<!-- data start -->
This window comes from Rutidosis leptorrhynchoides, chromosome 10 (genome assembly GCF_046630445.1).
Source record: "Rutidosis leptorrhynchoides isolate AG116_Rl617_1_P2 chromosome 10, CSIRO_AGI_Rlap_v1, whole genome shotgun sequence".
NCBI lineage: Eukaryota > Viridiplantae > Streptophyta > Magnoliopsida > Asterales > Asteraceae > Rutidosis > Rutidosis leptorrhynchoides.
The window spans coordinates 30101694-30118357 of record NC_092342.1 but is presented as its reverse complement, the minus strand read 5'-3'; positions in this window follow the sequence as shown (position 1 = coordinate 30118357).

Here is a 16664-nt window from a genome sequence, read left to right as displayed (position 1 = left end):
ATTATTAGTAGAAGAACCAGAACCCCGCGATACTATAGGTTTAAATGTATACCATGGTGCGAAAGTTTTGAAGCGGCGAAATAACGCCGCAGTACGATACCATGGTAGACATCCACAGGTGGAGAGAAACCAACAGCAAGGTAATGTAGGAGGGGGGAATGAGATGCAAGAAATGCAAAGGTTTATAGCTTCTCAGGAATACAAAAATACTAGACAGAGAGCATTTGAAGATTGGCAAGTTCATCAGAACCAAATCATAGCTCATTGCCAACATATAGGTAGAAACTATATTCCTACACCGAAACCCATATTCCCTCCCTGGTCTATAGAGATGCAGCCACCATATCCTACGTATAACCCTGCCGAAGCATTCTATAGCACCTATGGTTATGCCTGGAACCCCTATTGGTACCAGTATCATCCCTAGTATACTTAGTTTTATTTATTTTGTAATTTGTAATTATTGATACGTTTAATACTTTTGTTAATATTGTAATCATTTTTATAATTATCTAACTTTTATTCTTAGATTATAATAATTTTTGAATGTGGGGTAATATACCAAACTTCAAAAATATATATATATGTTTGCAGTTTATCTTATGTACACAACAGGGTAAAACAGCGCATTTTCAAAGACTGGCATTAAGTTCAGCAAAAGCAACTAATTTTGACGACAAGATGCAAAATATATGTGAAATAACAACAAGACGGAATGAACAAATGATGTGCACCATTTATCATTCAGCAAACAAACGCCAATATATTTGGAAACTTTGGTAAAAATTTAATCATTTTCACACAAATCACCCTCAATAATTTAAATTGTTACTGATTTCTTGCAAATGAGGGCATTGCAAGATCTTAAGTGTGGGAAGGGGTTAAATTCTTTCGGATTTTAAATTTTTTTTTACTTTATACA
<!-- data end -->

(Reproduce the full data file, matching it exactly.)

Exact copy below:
This window comes from Rutidosis leptorrhynchoides, chromosome 10 (genome assembly GCF_046630445.1).
Source record: "Rutidosis leptorrhynchoides isolate AG116_Rl617_1_P2 chromosome 10, CSIRO_AGI_Rlap_v1, whole genome shotgun sequence".
NCBI lineage: Eukaryota > Viridiplantae > Streptophyta > Magnoliopsida > Asterales > Asteraceae > Rutidosis > Rutidosis leptorrhynchoides.
The window spans coordinates 30101694-30118357 of record NC_092342.1 but is presented as its reverse complement, the minus strand read 5'-3'; positions in this window follow the sequence as shown (position 1 = coordinate 30118357).

Here is a 16664-nt window from a genome sequence, read left to right as displayed (position 1 = left end):
ATTATTAGTAGAAGAACCAGAACCCCGCGATACTATAGGTTTAAATGTATACCATGGTGCGAAAGTTTTGAAGCGGCGAAATAACGCCGCAGTACGATACCATGGTAGACATCCACAGGTGGAGAGAAACCAACAGCAAGGTAATGTAGGAGGGGGGAATGAGATGCAAGAAATGCAAAGGTTTATAGCTTCTCAGGAATACAAAAATACTAGACAGAGAGCATTTGAAGATTGGCAAGTTCATCAGAACCAAATCATAGCTCATTGCCAACATATAGGTAGAAACTATATTCCTACACCGAAACCCATATTCCCTCCCTGGTCTATAGAGATGCAGCCACCATATCCTACGTATAACCCTGCCGAAGCATTCTATAGCACCTATGGTTATGCCTGGAACCCCTATTGGTACCAGTATCATCCCTAGTATACTTAGTTTTATTTATTTTGTAATTTGTAATTATTGATACGTTTAATACTTTTGTTAATATTGTAATCATTTTTATAATTATCTAACTTTTATTCTTAGATTATAATAATTTTTGAATGTGGGGTAATATACCAAACTTCAAAAATATATATATATGTTTGCAGTTTATCTTATGTACACAACAGGGTAAAACAGCGCATTTTCAAAGACTGGCATTAAGTTCAGCAAAAGCAACTAATTTTGACGACAAGATGCAAAATATATGTGAAATAACAACAAGACGGAATGAACAAATGATGTGCACCATTTATCATTCAGCAAACAAACGCCAATATATTTGGAAACTTTGGTAAAAATTTAATCATTTTCACACAAATCACCCTCAATAATTTAAATTGTTACTGATTTCTTGCAAATGAGGGCATTGCAAGATCTTAAGTGTGGGAAGGGGTTAAATTCTTTCGGATTTTAAATTTTTTTTTACTTTATACA